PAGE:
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London Film Festival 2010. Lineup

The 54th BFI London Film Festival will open on October 13 with Mark Romanek's Never Let Me Go and close on October 28 with Danny Boyle's 127 Hours. All in all, 197 features and 112 shorts will be screened in those two weeks.

Among the Galas & Special Screenings are Apichatpong Weerasethakul's Palme d'Or-winning Uncle Boonmee Who Can Recall His Past Lives, Mike Leigh's Another Year and Darren Aronofsky's Black Swan. This one looks potentially amazing: In 1924, photographer and cinematographer Herbert Ponting edited a version of footage he shot on the British Antarctic Expedition. The Great White Silence will be accompanied by a live performance of Simon Fisher Turner's new score.

Films on the Square features the "most anticipated new titles from around the world, in the heart of the West End." This one caught my eye right off: Archipelago, Joanna Hogg's followup to Unrelated. The strand also includes Jean-Luc Godard's Film Socialisme, Jerzy Skolimowski's Essential Killing, Kelly Reichardt's Meek's Cutoff, Michelangelo Frammartino's The Four Times and Jan Švankmajer's Surviving Life: Theory and Practice.

New British Cinema is, of course, what it says on the tin. Clio Barnard's The Arbor is here, as is YBA Gillian Wearing's debut feature, Self Made. Films lined up for French Revolutions may or may not be revolutionary, but they are French and they are new. For example: Catherine Breillat's The Sleeping Beauty and Guillaume Canet's Little White Lies.

Cinema Europa promises a "cinematic journey across a continent" and three titles leap out before you even get past "A" in the alphabetical listing: Janus Metz's Armadillo, Pia Marais's At Ellen's Age and Andrei Ujică's The Autobiography of Nicolae Ceausescu. Plus, two from Russia that've been rousing raves (albeit not exclusively) on the festival circuit: Sergei Loznitsa's My Joy and Aleksei Fedorchenko's Silent Souls.

Among the World Cinema titles: Phan Dang Di's Don't Be Afraid, Bi!, winner of two awards when it screened in Critics' Week in Cannes and featured in that image above, Jia Zhangke's I Wish I Knew, Michael Rowe's Camera d'Or-winning Leap Year and Hong Sang-soo's Oki's Movie, which'll be closing the Orizzonti section in Venice in a few days.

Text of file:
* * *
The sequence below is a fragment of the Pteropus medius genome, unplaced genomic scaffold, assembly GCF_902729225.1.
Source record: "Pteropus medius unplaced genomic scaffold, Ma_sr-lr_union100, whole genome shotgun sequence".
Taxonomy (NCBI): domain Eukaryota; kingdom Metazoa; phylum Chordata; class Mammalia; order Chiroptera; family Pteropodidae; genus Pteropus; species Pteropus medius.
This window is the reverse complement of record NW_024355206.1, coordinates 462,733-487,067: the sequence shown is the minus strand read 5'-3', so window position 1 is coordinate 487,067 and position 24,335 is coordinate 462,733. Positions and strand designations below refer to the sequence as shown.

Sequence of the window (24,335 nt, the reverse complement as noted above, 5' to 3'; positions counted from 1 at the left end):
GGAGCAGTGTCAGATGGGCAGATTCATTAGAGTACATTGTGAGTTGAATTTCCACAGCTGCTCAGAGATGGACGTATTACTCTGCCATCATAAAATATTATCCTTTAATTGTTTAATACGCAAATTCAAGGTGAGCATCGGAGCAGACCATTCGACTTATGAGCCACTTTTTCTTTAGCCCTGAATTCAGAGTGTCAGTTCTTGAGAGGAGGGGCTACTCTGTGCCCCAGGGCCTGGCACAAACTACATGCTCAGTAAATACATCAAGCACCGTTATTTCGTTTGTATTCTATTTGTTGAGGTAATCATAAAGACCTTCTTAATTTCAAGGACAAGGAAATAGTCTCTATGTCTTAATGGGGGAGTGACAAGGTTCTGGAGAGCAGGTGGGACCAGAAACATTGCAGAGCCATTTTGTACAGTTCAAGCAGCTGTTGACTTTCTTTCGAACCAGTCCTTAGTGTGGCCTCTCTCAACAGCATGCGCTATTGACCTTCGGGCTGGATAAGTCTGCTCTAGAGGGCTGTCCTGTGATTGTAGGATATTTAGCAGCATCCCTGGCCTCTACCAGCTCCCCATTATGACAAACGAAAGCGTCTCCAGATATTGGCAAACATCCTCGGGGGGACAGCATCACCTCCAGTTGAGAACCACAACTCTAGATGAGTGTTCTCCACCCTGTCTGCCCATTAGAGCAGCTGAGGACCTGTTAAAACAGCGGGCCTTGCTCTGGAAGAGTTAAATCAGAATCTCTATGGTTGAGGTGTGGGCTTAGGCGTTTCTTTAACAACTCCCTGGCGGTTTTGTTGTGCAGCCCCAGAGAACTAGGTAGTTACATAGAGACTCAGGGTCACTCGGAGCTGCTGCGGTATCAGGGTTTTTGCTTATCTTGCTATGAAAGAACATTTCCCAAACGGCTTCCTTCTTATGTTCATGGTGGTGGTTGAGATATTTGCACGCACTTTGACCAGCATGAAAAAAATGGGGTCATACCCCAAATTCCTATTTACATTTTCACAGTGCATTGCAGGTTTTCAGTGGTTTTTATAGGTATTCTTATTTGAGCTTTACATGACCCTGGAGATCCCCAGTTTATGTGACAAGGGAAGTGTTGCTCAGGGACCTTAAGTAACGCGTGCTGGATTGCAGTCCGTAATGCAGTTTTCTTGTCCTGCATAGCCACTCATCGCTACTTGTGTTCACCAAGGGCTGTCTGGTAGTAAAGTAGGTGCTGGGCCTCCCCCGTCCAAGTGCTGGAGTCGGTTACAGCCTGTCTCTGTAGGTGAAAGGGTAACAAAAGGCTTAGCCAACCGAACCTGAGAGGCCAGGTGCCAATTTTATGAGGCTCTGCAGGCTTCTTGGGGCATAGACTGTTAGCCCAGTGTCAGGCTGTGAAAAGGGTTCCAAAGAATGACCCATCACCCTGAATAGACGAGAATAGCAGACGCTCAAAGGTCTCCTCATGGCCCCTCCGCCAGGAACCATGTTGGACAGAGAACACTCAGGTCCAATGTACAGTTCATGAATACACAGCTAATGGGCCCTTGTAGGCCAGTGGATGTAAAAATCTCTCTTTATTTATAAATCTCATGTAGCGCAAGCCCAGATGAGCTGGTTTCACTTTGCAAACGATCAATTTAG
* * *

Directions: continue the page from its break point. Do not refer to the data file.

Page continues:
Experimenta features Sharon Lockhart's Double Tide, a workshop with Lewis Klahr (he'll also be presenting Prolix Satori), three films by Nathaniel Dorsky and Ben Russell's Let Each One Go Where He May.

Among the Treasures from the Archives: Manoel de Oliveira's Rite of Spring, Elia Kazan's Wild River, Mauritz Stiller's Gunnar Hedes Saga, Edward Yang's A Brighter Summer Day and Jean Renoir's Boudu Saved from Drowning.

And then Short Cuts & Animation features live action, animation and family films. There'll also be Screen Talks (Aronofsky and Romanek), Masterclasses (Olivier Assayas and Peter Mullan), In Focus with Time Out (a series of panel discussions) and yet more Special Events and Panels.

Updates: The Guardian's Catherine Shoard finds the lineup to be "precisely as predicted: a comprehensive mop-up of the best of the premieres in the five big festivals that will have already happened this year (Sundance, Cannes, Tribeca, Venice, Toronto). We've listed our highlights below [click to see ten], and there's loads of titles to tempt the cineaste who lives within spitting distance of London. The way that this year's festivals have panned out — a fairly low-key Cannes, followed by stellar lineups at Venice and, especially, Toronto (which kicks off next week) — helps, too. London may be be serving seconds, but they won't spend too long on the hotplate."

Time Out London's Dave Calhoun picks five to look forward to.

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I’m very pleased that a restored A Brighter Summer’s Day is going to be shown, at long last. I’m keeping fingers crossed that this signals a DVD will become available soon.

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